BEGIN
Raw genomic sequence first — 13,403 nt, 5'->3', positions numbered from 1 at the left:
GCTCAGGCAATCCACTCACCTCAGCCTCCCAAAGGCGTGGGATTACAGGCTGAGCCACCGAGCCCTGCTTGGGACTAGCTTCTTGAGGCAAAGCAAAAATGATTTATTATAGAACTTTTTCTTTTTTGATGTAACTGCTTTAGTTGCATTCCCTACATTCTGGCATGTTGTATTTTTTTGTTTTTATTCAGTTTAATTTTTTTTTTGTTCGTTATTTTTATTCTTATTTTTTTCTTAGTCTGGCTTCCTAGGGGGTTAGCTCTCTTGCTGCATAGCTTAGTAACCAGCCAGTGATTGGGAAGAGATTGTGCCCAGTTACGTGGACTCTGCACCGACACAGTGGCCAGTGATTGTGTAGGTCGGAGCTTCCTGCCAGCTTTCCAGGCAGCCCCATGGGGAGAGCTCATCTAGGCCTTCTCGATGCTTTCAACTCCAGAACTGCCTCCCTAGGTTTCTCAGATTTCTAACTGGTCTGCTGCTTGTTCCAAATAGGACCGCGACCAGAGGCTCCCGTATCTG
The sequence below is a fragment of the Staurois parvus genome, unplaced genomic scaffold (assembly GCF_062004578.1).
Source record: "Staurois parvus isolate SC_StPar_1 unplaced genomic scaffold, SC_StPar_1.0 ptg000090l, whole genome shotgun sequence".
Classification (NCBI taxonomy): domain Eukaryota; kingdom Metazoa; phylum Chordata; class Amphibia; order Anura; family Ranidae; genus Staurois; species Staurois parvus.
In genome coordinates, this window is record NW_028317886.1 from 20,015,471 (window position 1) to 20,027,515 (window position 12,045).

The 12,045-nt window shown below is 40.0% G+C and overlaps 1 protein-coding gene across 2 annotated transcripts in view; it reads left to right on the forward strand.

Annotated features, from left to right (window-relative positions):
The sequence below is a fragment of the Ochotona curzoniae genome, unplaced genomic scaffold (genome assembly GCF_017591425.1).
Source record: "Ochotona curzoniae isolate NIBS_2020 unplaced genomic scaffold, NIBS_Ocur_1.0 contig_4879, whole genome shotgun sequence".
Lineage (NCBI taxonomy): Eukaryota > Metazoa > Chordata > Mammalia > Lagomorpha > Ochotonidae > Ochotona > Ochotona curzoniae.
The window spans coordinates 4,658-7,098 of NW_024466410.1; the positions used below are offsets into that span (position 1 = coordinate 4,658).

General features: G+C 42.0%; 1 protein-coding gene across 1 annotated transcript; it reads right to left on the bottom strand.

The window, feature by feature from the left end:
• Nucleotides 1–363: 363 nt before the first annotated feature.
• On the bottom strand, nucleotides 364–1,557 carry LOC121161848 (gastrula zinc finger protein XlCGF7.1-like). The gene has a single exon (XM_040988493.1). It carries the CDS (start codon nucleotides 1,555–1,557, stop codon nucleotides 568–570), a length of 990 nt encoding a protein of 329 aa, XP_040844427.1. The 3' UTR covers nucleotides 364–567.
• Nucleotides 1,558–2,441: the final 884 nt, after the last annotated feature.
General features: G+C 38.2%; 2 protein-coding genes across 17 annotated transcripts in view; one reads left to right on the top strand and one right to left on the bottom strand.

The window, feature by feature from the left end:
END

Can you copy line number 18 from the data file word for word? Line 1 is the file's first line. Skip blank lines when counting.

General features: G+C 38.2%; 2 protein-coding genes across 17 annotated transcripts in view; one reads left to right on the top strand and one right to left on the bottom strand.